Yoga pants to make-up: 7 things you must stop wearing to the gym

  • Sanya Panwar, Hindustan Times, New Delhi
  • Updated: Jul 05, 2016 15:46 IST
Ladies and gents, presenting seven things you need to stop wearing to the gym immediately. (Tumblr)

When it comes to working out, motivation plays a big part in your success. But, whether you’re a lifelong workout beast or a newbie, what you wear also matters.

So, before you lace up your favourite sneakers or pull on your go-to sports bra, learn from experts what you should never wear to the gym.

Read: Short breaks between workout sessions at gym boost muscle growth

Ladies and gents, presenting seven things you need to stop wearing to the gym immediately.

If you don’t ditch your kicks until the soles come unglued or a hole appears in the toe, you’re doing your feet a disservice. “Deteriorated soles and arch supports can keep you from establishing a solid base when standing on a slick studio floor and may even damage joints,” gym instructer Shantanu Das from Rush Fitness, Kolkata.

What you should do
“If you run two days a week, a new pair once a year is okay. If you run six to seven days a week, you should replace them closer to every three months,” says Das. If you’re picking out a new pair of sneakers, try seeking professional analysis of your strides, so your shoes can correct your foot’s natural tendency to roll inward or outward. Choosing function over fashion is key for a safe, effective sweat session.

Steer clear of workout wear made with 100% cotton fabric. This fiber may seem like a cool and comfortable option, but because cotton absorbs moisture and is slow to dry, your sweat will literally stick with you. “Aside from weighing you down, damp cotton duds can cause chills and skin irritation or body breakouts, and increase friction in chafe-prone areas -- especially your thighs, groin and underarms,” says fitness expert Afzal Khan of Fitness Junkie, Delhi.

What you should do
Trade cotton wear for quick-drying synthetics or lightweight, moisture-wicking fabrics, which are specifically designed to draw droplets away from the skin for optimal evaporation.

Jewellery that hangs, swings, or sticks out has no place in the gym. Anything that’s going to get in the way or make you think about anything besides your workout should be left at home. Rings — even wedding rings — can be uncomfortable or get damaged when lifting and can easily get caught on yoga and Pilates mats.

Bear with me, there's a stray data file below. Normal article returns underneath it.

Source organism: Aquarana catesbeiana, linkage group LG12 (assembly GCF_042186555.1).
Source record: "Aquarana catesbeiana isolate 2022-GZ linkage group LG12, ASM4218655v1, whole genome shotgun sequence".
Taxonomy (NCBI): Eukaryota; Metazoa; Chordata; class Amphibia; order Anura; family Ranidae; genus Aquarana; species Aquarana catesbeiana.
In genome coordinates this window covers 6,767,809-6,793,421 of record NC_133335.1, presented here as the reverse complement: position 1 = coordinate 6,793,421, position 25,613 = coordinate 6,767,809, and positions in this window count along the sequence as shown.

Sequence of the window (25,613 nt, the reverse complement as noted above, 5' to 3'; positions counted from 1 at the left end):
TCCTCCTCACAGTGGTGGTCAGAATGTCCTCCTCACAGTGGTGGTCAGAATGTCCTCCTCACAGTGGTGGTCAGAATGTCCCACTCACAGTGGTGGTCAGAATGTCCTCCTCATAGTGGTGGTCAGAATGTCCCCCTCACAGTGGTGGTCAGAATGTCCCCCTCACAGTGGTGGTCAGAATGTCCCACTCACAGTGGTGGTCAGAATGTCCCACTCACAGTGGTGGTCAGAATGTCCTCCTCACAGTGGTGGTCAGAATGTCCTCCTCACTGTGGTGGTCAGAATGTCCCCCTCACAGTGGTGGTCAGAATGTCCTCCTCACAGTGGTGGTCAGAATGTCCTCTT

What you should do
“Store all jewellery in your gym bag or locker to keep yourself and your baubles out of trouble,” says Das.

Even if you don’t accessorise for exercise, you probably wear headphones to pipe in your pump-up soundtrack. Although donning ear-gear can help you get in the zone, it can also limit awareness of your surroundings.

What you should do
“Keep the volume of your music at a level that allows you to hear what’s going on around you. If you’re sitting on a piece of equipment someone’s been waiting for or a fire alarm goes off, you need to have a clue,” says Das.

Loose-fitting clothing is for lounging, not lunging -- wearing too much material in the gym is a safety hazard. “If you have something very baggy on, it can get in the way of what you’re doing, or it can get snagged and caught on something. It’s also harder to see your body’s alignment, posture, and movements when you’re not sporting fitted clothing, which can pose another safety risk. If your form is all wrong when you’re lifting or attempting a tricky Pilates move, you’re more likely to hurt your body than help it,” says Khan.

What you should do
You don’t have to squeeze yourself into an all-spandex ensemble, but trading your oversized apparel for more form-fitting workout gear will up the safety factor of your sweat session. Although shapeless clothing can seem like the ultimate in coverage, during activities like yoga, baggy clothing can actually be revealing, baring bellies and upper thighs during certain poses. “Wear clothing that will cover and hug the thigh, so they can stretch and move with freedom,” Khan adds. In a public setting, it’s better to be safe than sorry. If you’re a fan of loose gym shorts, slip on a pair of compression shorts underneath to ward off unwanted exposure, Khan suggests.

Although you don’t want to be swimming in fabric, finding a happy medium is key — no sportswear should hamper your full range of motion.

What you should do
Cuffs of short-sleeved workout tops and fabric covering shoulders and armpits should be roomy enough for lifting, flexing, and waving your arms around. As for bottoms, Khan says you’ll know they’re too form-fitting if they feel restrictive during forward folds, lunges, or squats.

Heavy perfumes and lotions: No one wants to smell at the gym, but draw the line at deodorant and skip additional scents. “The aroma of strong perfumes or colognes is intensified when your body heats up and starts to sweat, which can lead to a workout-busting headache for you or someone working out near you,” Das says. And thick hand and body creams can make your skin slippery and thwart your best attempts to hold a plank or grip a barbell, not to mention the unsightly residue it can leave behind on benches and handles. A heavy facial moisturiser can also wreak havoc on your workout if sweat causes it to slide into — and sting — your eyes.

What you should do
Skip strong-smelling toiletries. Opt for fragrance-free, oil-free lotion or sunscreen specifically formulated for sport. It is your best bet for skin-protection that won’t foil fitness efforts.

Follow the writer on Twitter: @SanyaHoon

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